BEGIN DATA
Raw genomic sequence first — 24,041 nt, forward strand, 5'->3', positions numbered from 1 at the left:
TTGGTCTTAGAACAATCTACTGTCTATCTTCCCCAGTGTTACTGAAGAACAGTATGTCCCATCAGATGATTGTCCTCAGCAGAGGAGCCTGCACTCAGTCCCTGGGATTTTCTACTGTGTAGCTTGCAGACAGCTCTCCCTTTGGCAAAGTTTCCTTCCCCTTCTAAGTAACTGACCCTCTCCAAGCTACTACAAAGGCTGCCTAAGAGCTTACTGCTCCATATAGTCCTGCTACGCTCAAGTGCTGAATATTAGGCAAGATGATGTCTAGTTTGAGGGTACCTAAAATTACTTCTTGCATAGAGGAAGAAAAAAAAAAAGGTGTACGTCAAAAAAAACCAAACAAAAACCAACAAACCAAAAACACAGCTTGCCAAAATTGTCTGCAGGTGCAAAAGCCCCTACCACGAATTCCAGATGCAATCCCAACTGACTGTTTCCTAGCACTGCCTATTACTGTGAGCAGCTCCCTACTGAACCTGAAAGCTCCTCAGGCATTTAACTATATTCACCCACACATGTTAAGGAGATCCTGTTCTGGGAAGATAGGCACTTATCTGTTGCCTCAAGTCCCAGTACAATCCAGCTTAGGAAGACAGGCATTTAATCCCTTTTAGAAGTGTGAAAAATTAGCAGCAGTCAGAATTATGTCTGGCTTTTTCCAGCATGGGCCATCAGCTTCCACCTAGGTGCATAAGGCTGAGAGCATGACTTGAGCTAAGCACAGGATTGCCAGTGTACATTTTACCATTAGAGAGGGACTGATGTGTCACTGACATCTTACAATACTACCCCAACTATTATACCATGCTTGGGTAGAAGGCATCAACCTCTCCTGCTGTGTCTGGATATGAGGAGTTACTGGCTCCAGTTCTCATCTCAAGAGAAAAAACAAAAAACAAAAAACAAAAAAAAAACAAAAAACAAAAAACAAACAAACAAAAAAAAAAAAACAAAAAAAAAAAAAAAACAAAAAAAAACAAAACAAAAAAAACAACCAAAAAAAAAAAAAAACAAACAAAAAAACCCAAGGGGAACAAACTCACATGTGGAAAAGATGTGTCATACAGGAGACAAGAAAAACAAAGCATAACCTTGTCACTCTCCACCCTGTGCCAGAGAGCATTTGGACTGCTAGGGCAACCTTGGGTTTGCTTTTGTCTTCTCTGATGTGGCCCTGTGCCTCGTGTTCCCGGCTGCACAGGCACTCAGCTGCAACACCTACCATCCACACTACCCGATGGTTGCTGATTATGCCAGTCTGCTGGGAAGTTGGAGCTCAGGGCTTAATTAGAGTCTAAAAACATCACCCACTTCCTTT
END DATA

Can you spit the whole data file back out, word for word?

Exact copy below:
Raw genomic sequence first — 24,041 nt, forward strand, 5'->3', positions numbered from 1 at the left:
TTGGTCTTAGAACAATCTACTGTCTATCTTCCCCAGTGTTACTGAAGAACAGTATGTCCCATCAGATGATTGTCCTCAGCAGAGGAGCCTGCACTCAGTCCCTGGGATTTTCTACTGTGTAGCTTGCAGACAGCTCTCCCTTTGGCAAAGTTTCCTTCCCCTTCTAAGTAACTGACCCTCTCCAAGCTACTACAAAGGCTGCCTAAGAGCTTACTGCTCCATATAGTCCTGCTACGCTCAAGTGCTGAATATTAGGCAAGATGATGTCTAGTTTGAGGGTACCTAAAATTACTTCTTGCATAGAGGAAGAAAAAAAAAAAGGTGTACGTCAAAAAAAACCAAACAAAAACCAACAAACCAAAAACACAGCTTGCCAAAATTGTCTGCAGGTGCAAAAGCCCCTACCACGAATTCCAGATGCAATCCCAACTGACTGTTTCCTAGCACTGCCTATTACTGTGAGCAGCTCCCTACTGAACCTGAAAGCTCCTCAGGCATTTAACTATATTCACCCACACATGTTAAGGAGATCCTGTTCTGGGAAGATAGGCACTTATCTGTTGCCTCAAGTCCCAGTACAATCCAGCTTAGGAAGACAGGCATTTAATCCCTTTTAGAAGTGTGAAAAATTAGCAGCAGTCAGAATTATGTCTGGCTTTTTCCAGCATGGGCCATCAGCTTCCACCTAGGTGCATAAGGCTGAGAGCATGACTTGAGCTAAGCACAGGATTGCCAGTGTACATTTTACCATTAGAGAGGGACTGATGTGTCACTGACATCTTACAATACTACCCCAACTATTATACCATGCTTGGGTAGAAGGCATCAACCTCTCCTGCTGTGTCTGGATATGAGGAGTTACTGGCTCCAGTTCTCATCTCAAGAGAAAAAACAAAAAACAAAAAACAAAAAAAAAACAAAAAACAAAAAACAAACAAACAAAAAAAAAAAAACAAAAAAAAAAAAAAAACAAAAAAAAACAAAACAAAAAAAACAACCAAAAAAAAAAAAAAACAAACAAAAAAACCCAAGGGGAACAAACTCACATGTGGAAAAGATGTGTCATACAGGAGACAAGAAAAACAAAGCATAACCTTGTCACTCTCCACCCTGTGCCAGAGAGCATTTGGACTGCTAGGGCAACCTTGGGTTTGCTTTTGTCTTCTCTGATGTGGCCCTGTGCCTCGTGTTCCCGGCTGCACAGGCACTCAGCTGCAACACCTACCATCCACACTACCCGATGGTTGCTGATTATGCCAGTCTGCTGGGAAGTTGGAGCTCAGGGCTTAATTAGAGTCTAAAAACATCACCCACTTCCTTT